Gary L. Roberts,
Doc Holliday Biographer
An emeritus professor of history at Abraham Baldwin Agricultural College in Tifton, Georgia, Gary Roberts is a widely recognized historian of the American West. His works include Doc Holliday: The Life and Legend and Death Comes for the Chief Justice: The Slough-Rynerson Quarrel and Political Violence in New Mexico. His most recent volume, Massacre at Sand Creek: How Methodists Were Involved in an American Tragedy, was published by Abingdon Press in 2016.
If Doc were alive today, I would ask him about his family in Georgia. His relationships there—his doting and dying mother, his stern and distant father, his first cousin Mattie who he kept in touch with throughout his life and some say was his true love, his uncles and cousins and friends—shaped his character even before he went West.
My daddy always told me that the measure of a man is found in his character rather than his color, ethnicity, social class, financial condition or education.
It is a mistake to start a biography—or other form of history—by trying to prove that someone is a villain or a hero. Jesuit Father Francis Paul Prucha, a historian whose writings greatly influenced me, wrote that the historian must not care what the truth is. His only task is to find it. It is a whole lot easier to “prove” Doc, or any other Western figure, was a scoundrel or a hero than to find the truth. All you have to do is find sources that support your preconceived prejudice.
I wish I knew today what was in those letters from Doc that Sister Mary Melanie (Mattie) kept, what happened to letters that he wrote to other relatives and friends, what Zan Griffith, Lee Smith and other little known associates of Doc could have told me, and many other things that the absence of a real record forces me to speculate about.
I first learned about Doc in TV Westerns (The Life and Legend of Wyatt Earp, Maverick and others) and in 1957’s The Gunfight at the O.K. Corral, where Kirk Douglas’s Doc was more interesting than Burt Lancaster’s Wyatt Earp. My initial view of Doc was shaped more by Burns’s portrait of him in his Tombstone book.
The Doc myth that really grinds me is the persistent notion that Doc was a fatalist who wanted to die. I found him to be cynical and full of self-pity for more reasons than his consumption, but plenty of evidence showed he wanted to live, and to live with dignity. He developed a seemingly cavalier approach to danger, but that was more about survival than a death wish.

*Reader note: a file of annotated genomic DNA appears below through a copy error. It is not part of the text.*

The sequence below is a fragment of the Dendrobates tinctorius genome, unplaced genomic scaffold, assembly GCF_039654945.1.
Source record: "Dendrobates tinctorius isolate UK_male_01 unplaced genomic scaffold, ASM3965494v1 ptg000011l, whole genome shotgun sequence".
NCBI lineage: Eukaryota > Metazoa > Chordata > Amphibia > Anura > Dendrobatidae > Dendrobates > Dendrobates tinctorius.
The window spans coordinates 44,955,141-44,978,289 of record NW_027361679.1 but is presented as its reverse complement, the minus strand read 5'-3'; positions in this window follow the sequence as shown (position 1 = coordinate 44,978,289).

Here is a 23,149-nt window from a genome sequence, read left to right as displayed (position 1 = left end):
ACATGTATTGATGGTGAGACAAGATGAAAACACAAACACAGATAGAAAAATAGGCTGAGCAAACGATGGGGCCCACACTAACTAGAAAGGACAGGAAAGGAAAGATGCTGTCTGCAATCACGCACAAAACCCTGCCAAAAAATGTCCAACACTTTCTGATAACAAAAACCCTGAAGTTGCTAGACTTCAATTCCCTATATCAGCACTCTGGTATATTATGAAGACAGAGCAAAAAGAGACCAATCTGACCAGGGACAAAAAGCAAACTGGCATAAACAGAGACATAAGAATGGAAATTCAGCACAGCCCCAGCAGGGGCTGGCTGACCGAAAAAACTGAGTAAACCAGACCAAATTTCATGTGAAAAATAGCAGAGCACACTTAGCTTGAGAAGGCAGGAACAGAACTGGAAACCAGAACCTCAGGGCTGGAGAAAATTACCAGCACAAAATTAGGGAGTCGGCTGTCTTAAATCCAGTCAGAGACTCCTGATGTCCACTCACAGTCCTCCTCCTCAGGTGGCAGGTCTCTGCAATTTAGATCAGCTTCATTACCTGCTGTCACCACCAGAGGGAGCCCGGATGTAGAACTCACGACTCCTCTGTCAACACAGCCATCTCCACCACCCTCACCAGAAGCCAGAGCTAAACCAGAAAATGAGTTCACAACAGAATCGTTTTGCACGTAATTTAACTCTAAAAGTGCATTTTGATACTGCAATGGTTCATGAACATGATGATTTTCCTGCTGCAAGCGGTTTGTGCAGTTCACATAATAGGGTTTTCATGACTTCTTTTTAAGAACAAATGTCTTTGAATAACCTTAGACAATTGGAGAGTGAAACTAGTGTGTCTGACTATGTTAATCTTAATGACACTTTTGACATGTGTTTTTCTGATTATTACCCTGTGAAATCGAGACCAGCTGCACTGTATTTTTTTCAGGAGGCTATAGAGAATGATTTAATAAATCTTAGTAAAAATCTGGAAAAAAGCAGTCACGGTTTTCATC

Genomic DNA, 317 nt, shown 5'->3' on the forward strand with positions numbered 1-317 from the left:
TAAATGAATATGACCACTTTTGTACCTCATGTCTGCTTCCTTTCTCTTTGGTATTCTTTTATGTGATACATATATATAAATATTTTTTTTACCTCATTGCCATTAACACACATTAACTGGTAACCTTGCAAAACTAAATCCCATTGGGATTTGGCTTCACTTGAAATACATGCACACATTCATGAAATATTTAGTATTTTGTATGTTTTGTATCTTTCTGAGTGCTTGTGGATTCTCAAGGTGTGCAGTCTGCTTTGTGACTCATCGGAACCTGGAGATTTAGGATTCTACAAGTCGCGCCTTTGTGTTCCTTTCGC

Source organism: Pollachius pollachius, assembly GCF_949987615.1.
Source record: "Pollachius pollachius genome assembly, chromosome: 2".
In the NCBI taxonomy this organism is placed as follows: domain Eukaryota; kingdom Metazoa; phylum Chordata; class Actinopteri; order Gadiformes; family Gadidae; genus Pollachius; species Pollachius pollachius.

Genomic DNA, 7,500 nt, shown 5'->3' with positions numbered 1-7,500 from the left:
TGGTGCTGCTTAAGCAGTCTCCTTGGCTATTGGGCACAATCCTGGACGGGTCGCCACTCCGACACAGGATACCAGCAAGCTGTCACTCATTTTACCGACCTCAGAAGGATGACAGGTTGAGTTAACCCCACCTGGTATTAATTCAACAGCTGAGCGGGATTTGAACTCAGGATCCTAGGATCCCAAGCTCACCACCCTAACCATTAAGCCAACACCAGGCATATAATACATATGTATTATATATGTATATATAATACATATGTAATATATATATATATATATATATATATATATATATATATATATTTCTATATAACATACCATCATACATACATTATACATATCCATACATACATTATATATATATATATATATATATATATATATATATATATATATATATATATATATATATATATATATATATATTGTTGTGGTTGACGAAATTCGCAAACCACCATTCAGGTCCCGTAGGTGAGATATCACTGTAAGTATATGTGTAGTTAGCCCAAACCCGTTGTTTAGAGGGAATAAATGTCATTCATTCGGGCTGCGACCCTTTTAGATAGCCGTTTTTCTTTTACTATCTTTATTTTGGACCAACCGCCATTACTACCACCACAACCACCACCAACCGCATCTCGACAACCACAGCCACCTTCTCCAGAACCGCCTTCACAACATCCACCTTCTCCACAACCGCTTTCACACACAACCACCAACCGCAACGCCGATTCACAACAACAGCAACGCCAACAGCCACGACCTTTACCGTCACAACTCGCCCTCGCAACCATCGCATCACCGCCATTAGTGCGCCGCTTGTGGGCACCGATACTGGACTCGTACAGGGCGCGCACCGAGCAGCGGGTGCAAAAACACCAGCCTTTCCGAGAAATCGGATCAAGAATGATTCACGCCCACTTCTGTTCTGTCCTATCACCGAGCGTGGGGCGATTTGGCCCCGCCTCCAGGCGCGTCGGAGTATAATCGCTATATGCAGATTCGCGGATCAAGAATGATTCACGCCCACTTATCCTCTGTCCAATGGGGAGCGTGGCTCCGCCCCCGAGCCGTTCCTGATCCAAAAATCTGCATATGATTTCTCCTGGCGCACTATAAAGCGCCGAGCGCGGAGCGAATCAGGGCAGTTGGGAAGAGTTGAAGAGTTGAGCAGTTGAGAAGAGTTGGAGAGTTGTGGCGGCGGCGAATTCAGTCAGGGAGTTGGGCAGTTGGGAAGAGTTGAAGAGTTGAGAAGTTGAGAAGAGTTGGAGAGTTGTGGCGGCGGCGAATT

“I’m your huckleberry” was a common phrase in the 19th century, but no evidence shows Doc used it. It was attributed to him by Walter Noble Burns, in his 1927 book, Tombstone: An Iliad of the Southwest.
Stories about Doc’s death are filled with misinformation. Neither Big Nose Kate nor Wyatt Earp were with him. Doc was not living in a sanitarium, but in a Glenwood Springs hotel in Colorado. In his last weeks of pain, pneumonia and delirium, he was taken care of primarily by two bellboys. His resources exhausted, gamblers and saloonkeepers helped pay his bills.
I’ve found no evidence before Burns’s Tombstone that Doc’s last words were, “This is funny.”
I am researching Doc’s largely unknown sojourn in Butte, Montana Territory, in 1885-86. An interview with Bat Masterson provided the clue to his visit there, and my follow-up research has uncovered a fascinating story of what might be called Doc’s “last hurrah.”
My next book will be a comprehensive study of the Sand Creek Massacre of 1864. This will be a culmination of more than 50 years of research into the characters, causes, controversies and consequences of a critical event in the history of American Indian-white relations. My hope is that it will also provide insight into the nature of violence and cultural conflict.